- About Us
Description of a radioassay to measure folic acid and folate binding proteins (in use today).
Isolation and characterization of an abnormal vitamin B12 binding protein produced by liver cancer.
The SWCRF is founded with funds donated by fashion executive Irving Alpert. From left: Barry Finn, Shelly Finn, Miriam Alpert, Dr. Samuel Waxman, Marion Waxman and Irving Alpert.
Demonstration that leukemia cells can be made to undergo differentiation and gain a normal function that became the basis for differentiation therapy.
Demonstration that a folic acid derivative can improve the clinical efficacy of a chemotherapeutic agent in the treatment of colon cancer, which is still in use today.
Collaboration with the Shanghai Second Medical University and Shanghai Institute of Hematology begins.
We reported on the principles for combing differentiation agents in the treatment of cancer.
Organized the first of 14 Conferences on Differentiation Therapy of Cancer.
Design of combination cytotoxic-differentiation therapy.
Differentiation therapy with retinoic acid resulted in complete remission in patients with promyelocytic leukemia, a treatment still in use today.
Demonstration that breast cancer cells can be made to undergo differentiation in the laboratory.
Demonstration of a mechanism which blocks gene expression and causes leukemia.
Cloning of the PLZF gene and mechanism whereby it blocks the response to retinoic acid treatment of acute promyelocytic leukemia.
Identification of agents that can enhance retinoic acid differentiation therapy.
Samuel Waxman receives Honorary Professorship from the Shanghai Second Medical University and the Magnolia Award from the Shanghai Municipal Government for contributions to the treatment of leukemia.
Demonstration that breast cancer is associated with abnormal vitamin A gene function.
Use of arsenic trioxide as a targeted treatment for acute promyelocytic leukemia, a procedure that is still in use today.
Tumor dormancy is created in the laboratory by a single gene insertion.
Laboratory reports that combining a chemotherapeutic agent with a differentiation agent is effective in colon cancer. Subsequent clinical trials demonstrate feasibility and safety.
Laboratory reports that arsenic trioxide is effective in malignant lymphoma.
SWCRF launches an expanded research initiative.
Laboratory report demonstrating the effectiveness of a combination cytotoxic differentiation therapy with interferon and a non-steroidal anti-inflammatory agent blocks growth of human colon carcinoma cells.
Identification of a differentiation associated gene, which can be used as gene therapy in patients with lung cancer.
Laboratory demonstration that arsenic trioxide is effective in multiple myeloma and can be enhanced by vitamin C, and initiated several clinical trials.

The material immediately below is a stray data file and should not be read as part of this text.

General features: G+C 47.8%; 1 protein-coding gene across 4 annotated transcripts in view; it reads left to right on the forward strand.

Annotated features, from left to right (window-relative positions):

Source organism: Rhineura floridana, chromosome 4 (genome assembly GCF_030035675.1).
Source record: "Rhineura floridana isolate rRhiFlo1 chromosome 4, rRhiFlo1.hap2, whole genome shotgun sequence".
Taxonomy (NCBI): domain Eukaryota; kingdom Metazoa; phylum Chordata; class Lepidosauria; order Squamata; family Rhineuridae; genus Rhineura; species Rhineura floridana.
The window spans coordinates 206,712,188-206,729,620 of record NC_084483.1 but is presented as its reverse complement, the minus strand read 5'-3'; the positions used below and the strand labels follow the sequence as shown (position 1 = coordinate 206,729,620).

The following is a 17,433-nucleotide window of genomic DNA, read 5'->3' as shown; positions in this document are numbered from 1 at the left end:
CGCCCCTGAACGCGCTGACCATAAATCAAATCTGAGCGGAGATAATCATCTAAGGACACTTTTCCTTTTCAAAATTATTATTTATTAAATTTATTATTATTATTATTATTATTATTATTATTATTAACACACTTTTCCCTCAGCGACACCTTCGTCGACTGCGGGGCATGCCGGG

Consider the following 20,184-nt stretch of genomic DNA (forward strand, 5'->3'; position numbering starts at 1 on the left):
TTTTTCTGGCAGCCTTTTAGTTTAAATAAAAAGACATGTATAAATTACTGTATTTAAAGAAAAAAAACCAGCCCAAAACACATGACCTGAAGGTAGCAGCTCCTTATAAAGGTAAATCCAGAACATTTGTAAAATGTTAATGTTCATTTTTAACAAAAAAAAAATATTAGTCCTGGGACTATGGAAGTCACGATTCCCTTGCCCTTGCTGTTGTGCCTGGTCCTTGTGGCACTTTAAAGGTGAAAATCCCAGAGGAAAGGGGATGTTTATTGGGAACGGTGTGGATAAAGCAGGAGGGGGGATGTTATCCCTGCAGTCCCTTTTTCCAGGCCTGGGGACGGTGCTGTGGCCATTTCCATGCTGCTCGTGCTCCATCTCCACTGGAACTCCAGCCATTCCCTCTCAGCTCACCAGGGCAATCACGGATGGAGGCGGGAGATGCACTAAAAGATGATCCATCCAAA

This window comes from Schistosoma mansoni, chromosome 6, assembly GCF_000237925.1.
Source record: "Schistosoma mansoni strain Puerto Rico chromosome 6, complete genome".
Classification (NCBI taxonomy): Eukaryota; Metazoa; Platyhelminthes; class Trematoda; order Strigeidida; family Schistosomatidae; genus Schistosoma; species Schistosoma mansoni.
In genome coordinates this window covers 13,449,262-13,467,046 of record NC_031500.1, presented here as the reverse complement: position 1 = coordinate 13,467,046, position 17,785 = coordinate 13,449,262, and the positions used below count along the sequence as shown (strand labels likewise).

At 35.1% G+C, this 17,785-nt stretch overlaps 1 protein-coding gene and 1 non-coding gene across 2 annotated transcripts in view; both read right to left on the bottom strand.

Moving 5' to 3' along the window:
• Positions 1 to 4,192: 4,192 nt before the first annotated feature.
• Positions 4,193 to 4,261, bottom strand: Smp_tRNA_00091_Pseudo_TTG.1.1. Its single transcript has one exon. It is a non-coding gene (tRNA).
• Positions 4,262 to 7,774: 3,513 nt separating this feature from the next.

Tested a model to predict whether blocking EGF receptor may be clinically useful.
The Shanghai/ SWCRF Co-PI program launches.
The SWCRF launched programs on abnormal gene expression in blood malignancies, tumors dormancy, and liver cancer.
Designed cancer-specific targets in lung cancer and initiated a clinical trial.
Demonstration that a specific mutation in lung cancer may predict whether blocking EGF receptor may be helpful to treat lung cancer (will be done in all lung cancers in the near future).
Funding for scientists to develop drugs that block a gene defect in 80% of patients with melanoma.
Design of small compounds that block a specific site in lymphoma cells as a potential treatment.
Genetically engineered to block in vitamin A metabolism in a mouse, results in an increased incidence of breast cancer. Vitamin A derivatives will be used to interfere with this process.
Discovery of a switch that allows cancer cells to become both dormant and chemotherapy resistant.
Discovery of the hPNPase gene, a regulator of normal and cancer cell differentiation and senescence.
Discovery of a novel target for Bortezomib, useful in treating lymphoma and breast cancer.
NQ01 serves as a gatekeeper for protein removal, a new cancer-specific target.
Report that inhibitors that block NF-kB enhance the effect of chemotherapy and radiation.
Discovery of a new distinct class of EGFR inhibitors effective in lung cancer.
Discovery that arsenic trioxide may be effective in treating other forms of leukemia and myelodysplastic syndrome.
Discovery of inhibitors that selectively kill melanoma cells with the B-Raf mutation.
Report of a set of genes that separates pre-liver cancer from liver cancer.
Demonstration that combining arsenic with Gleevac is more effective in treating the aggressive phase of chronic myelogenous leukemia.
Development and implementation of a window of opportunity trial platform to validate in human cancers the same pathways uncovered in the laboratory.
Designed and implemented a robotic-based platform resource for linking cancer mutations to response or resistance to novel anti-cancer drugs.
Developed a therapy to block metastasis formation.
Collaborating SWCRF researchers discover mutated enzymes that cause Intrahepatic cholangiocarcinoma, a deadly liver cancer.
SWCRF scientists win international joint grant for AML research from Israel and China.
Identification of two avermectins - compounds with insecticidal properties - that may serve as therapeutic agents against Triple-Negative Breast Cancer cells.
SWCRF researchers identify a microRNA that promotes the onset of CML and Down Syndrome AML.
SWCRF celebrates awarding nearly $90 million in cancer research grants to 200 scientists throughout the world over 40 years.
The Partnership for Aging and Cancer Research Program launches as a two-year collaboration with the SWCRF, National Cancer Institute, and National Institute on Aging.